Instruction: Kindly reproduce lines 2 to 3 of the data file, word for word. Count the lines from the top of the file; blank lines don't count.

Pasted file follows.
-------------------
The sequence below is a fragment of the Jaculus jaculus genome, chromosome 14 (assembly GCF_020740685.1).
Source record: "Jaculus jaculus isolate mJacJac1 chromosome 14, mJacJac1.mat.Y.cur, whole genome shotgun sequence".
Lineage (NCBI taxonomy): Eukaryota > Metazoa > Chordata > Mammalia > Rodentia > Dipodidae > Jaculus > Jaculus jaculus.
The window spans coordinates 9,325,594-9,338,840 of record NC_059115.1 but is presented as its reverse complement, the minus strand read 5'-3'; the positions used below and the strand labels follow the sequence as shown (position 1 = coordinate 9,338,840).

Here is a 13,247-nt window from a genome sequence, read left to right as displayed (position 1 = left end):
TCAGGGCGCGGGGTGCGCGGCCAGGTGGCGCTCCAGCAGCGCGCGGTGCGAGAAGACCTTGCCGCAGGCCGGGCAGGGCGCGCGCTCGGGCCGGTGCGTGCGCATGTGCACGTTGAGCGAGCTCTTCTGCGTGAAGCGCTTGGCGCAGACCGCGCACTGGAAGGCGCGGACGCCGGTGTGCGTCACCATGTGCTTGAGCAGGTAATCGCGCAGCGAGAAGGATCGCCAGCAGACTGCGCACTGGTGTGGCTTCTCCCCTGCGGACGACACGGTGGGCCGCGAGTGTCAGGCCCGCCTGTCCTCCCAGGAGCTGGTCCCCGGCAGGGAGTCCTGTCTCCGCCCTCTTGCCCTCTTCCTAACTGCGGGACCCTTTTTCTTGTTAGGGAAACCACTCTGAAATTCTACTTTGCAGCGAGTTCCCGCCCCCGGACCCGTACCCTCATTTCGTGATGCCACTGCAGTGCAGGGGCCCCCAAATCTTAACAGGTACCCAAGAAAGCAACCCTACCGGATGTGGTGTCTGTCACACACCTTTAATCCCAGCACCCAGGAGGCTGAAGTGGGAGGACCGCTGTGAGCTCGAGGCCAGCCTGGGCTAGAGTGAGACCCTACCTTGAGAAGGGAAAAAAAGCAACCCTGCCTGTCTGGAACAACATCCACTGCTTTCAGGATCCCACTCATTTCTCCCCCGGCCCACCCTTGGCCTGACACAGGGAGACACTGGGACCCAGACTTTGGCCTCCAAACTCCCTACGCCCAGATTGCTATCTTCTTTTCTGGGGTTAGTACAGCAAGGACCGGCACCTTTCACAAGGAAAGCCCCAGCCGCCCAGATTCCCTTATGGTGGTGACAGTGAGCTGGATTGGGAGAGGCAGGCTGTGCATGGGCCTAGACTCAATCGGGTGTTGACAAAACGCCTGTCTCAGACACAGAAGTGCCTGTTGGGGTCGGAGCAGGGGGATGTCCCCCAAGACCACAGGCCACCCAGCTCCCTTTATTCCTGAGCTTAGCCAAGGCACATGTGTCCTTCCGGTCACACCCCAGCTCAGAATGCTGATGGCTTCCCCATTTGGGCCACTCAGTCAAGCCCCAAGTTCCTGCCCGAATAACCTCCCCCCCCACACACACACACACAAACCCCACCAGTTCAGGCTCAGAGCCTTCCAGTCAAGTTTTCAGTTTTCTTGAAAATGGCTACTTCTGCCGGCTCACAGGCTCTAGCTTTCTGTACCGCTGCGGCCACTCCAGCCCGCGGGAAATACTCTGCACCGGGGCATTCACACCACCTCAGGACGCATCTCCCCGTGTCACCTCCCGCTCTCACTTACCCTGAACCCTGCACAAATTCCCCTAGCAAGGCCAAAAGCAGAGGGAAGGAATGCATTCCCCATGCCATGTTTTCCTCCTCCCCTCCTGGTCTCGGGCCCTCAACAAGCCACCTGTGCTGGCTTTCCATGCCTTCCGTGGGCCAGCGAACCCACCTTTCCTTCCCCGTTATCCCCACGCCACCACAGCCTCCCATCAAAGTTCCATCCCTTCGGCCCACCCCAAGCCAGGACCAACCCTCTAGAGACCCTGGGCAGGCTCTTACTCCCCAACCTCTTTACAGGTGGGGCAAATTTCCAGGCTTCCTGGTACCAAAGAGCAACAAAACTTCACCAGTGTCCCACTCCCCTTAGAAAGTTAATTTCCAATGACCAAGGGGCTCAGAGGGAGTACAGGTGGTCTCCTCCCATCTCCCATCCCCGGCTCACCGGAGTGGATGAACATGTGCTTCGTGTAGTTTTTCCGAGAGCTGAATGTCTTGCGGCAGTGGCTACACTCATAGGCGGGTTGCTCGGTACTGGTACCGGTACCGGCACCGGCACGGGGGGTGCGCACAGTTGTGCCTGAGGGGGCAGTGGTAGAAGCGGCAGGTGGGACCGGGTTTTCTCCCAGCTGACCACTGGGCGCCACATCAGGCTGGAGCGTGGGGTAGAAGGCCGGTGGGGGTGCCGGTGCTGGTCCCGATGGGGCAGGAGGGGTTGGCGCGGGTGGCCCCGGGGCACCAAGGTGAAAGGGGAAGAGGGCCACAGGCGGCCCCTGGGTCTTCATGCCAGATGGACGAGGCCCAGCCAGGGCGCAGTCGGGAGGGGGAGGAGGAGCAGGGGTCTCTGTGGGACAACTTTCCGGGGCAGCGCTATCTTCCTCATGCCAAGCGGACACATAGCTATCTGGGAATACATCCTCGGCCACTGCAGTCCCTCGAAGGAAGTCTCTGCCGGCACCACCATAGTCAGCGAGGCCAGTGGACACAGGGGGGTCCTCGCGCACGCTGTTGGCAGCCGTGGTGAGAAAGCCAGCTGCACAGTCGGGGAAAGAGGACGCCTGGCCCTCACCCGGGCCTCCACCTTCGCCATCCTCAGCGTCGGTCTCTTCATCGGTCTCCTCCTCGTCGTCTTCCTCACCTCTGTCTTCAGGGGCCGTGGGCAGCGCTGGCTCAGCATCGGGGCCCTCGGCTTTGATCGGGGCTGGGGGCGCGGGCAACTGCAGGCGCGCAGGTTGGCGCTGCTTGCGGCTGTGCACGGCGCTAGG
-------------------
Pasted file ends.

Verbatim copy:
Source record: "Jaculus jaculus isolate mJacJac1 chromosome 14, mJacJac1.mat.Y.cur, whole genome shotgun sequence".
Lineage (NCBI taxonomy): Eukaryota > Metazoa > Chordata > Mammalia > Rodentia > Dipodidae > Jaculus > Jaculus jaculus.